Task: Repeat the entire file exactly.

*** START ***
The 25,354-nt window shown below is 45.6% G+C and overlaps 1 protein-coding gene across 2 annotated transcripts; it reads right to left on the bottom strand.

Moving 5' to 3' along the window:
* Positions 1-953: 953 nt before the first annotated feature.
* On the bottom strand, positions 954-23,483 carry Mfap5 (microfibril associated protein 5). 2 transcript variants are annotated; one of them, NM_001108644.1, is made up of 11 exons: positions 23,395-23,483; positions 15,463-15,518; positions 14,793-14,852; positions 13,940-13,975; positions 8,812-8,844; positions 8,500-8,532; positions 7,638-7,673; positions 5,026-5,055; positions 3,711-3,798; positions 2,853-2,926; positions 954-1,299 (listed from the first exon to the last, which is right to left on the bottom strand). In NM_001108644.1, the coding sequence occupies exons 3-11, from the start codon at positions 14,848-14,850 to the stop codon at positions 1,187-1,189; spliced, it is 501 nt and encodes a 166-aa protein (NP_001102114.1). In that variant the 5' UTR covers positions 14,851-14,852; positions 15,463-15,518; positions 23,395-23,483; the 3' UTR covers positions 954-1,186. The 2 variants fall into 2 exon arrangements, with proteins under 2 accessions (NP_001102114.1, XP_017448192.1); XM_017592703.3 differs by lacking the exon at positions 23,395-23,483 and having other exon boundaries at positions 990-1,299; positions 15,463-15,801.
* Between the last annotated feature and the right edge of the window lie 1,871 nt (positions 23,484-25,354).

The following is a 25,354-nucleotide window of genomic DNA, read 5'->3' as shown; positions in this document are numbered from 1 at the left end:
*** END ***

The 25,354-nt window shown below is 45.6% G+C and overlaps 1 protein-coding gene across 2 annotated transcripts; it reads right to left on the bottom strand.

Moving 5' to 3' along the window:
* Positions 1-953: 953 nt before the first annotated feature.
* On the bottom strand, positions 954-23,483 carry Mfap5 (microfibril associated protein 5). 2 transcript variants are annotated; one of them, NM_001108644.1, is made up of 11 exons: positions 23,395-23,483; positions 15,463-15,518; positions 14,793-14,852; positions 13,940-13,975; positions 8,812-8,844; positions 8,500-8,532; positions 7,638-7,673; positions 5,026-5,055; positions 3,711-3,798; positions 2,853-2,926; positions 954-1,299 (listed from the first exon to the last, which is right to left on the bottom strand). In NM_001108644.1, the coding sequence occupies exons 3-11, from the start codon at positions 14,848-14,850 to the stop codon at positions 1,187-1,189; spliced, it is 501 nt and encodes a 166-aa protein (NP_001102114.1). In that variant the 5' UTR covers positions 14,851-14,852; positions 15,463-15,518; positions 23,395-23,483; the 3' UTR covers positions 954-1,186. The 2 variants fall into 2 exon arrangements, with proteins under 2 accessions (NP_001102114.1, XP_017448192.1); XM_017592703.3 differs by lacking the exon at positions 23,395-23,483 and having other exon boundaries at positions 990-1,299; positions 15,463-15,801.
* Between the last annotated feature and the right edge of the window lie 1,871 nt (positions 23,484-25,354).

The following is a 25,354-nucleotide window of genomic DNA, read 5'->3' as shown; positions in this document are numbered from 1 at the left end: